Hackers posing as women on Skype tricked Syrian opposition fighters into infecting their systems with malware, which furnished the hackers with "valuable insight into military operations," according to a new report from cybersecurity firm FireEye.
Starting in April, Singapore plans to have a dedicated and centralized cybersecurity agency. But experts question whether the agency can take a holistic approach and effectively coordinate with industry.
Data breaches are inevitable, hence it's up to executives to ensure their enterprise is secured, without trying to encrypt everything, warns Prakash Panjwani, president and chief executive officer of SafeNet.
In the wake of an "inebriated" government employee crashing a drone on the White House lawn, federal officials sound warnings over the potential weaponization of consumer drones. But is it anything more than a Hollywood-style movie plot?
Facebook dismisses reports that a brief Jan. 26 outage was triggered by either U.S. blizzard conditions or the hacking group Lizard Squad. The social network blames the hour-long outage on an internal, technical problem.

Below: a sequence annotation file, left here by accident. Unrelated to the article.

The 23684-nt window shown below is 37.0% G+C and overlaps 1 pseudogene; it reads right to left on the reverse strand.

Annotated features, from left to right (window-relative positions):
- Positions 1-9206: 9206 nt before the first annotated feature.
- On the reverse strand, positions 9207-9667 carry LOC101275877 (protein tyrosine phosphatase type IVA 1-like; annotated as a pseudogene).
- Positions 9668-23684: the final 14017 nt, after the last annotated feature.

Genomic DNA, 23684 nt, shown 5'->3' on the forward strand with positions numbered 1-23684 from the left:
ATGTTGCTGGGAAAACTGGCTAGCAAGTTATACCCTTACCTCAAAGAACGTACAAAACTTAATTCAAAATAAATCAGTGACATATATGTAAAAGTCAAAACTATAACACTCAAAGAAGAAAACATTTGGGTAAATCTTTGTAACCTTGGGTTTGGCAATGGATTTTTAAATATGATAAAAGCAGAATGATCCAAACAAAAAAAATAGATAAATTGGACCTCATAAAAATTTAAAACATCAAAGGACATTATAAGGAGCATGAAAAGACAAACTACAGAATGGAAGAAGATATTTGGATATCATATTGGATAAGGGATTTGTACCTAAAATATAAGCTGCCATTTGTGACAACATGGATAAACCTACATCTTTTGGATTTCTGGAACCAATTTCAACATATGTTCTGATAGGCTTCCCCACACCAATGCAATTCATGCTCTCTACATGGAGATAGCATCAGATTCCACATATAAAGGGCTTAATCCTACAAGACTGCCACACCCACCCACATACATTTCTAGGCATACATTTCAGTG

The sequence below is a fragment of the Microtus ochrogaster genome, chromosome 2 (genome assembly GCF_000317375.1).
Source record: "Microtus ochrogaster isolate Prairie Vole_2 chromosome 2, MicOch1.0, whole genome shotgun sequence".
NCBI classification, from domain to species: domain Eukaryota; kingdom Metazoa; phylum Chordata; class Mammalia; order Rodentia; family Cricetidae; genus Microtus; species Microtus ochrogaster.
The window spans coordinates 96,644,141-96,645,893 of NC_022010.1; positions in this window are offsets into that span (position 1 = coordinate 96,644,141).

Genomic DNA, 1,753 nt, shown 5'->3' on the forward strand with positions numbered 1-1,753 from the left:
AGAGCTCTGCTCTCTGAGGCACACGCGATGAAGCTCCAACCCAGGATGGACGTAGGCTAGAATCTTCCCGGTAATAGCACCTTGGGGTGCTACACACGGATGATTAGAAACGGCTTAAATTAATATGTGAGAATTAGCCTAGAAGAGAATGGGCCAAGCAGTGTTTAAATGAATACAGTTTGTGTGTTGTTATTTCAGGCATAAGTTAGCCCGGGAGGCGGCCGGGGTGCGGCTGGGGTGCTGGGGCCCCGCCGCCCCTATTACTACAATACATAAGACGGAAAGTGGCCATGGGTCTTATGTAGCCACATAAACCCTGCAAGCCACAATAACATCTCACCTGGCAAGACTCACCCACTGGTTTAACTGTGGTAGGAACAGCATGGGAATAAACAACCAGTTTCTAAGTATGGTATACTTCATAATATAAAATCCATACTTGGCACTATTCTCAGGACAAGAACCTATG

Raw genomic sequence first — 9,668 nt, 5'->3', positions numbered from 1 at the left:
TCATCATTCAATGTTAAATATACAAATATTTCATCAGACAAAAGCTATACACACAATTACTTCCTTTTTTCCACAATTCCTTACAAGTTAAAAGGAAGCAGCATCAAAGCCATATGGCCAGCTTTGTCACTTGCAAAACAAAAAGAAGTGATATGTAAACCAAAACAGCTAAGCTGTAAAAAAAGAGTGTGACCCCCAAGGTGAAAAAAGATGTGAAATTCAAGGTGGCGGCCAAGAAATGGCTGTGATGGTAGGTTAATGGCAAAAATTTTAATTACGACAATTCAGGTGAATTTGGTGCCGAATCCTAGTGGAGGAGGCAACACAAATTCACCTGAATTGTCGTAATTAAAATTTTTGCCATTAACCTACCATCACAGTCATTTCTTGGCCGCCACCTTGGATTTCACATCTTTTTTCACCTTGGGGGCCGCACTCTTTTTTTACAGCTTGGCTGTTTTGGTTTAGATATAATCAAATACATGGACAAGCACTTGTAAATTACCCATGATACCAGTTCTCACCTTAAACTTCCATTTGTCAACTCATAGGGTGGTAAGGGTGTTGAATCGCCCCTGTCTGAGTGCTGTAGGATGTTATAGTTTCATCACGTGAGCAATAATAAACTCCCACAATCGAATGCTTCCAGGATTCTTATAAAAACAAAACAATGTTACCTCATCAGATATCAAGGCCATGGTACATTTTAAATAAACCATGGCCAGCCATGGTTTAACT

The Malaysia Airlines website was the victim of an apparent DNS settings attack on Jan. 26, for which the hacking group Lizard Squad claimed credit. The hacking group began leaking some travelers' itineraries.
Singapore's Infocomm Development Authority has spelled out a three-pronged approach to implement its National Cyber Security Master Plan 2018. But are the objectives realistic? Information security experts weigh in with candid reactions.
The Regin espionage and surveillance malware offers attackers advanced capabilities, but a new analysis of two recovered modules finds the components are basic and unveils potential clues to the identity of its creator.
Adobe confirms that a zero-day flaw exists in its Flash browser plug-in and promises to soon release Windows, Mac and Linux fixes for affected versions of Flash Player. The vulnerability is reportedly already being targeted by in-the-wild attacks.
The OpenSSL Heartbleed bug hasn't died, with recent scans still finding 250,000 Internet-connected systems that remain vulnerable. Security experts recommend enterprises expand their patching efforts to find devices with embedded firmware that contain the flaw.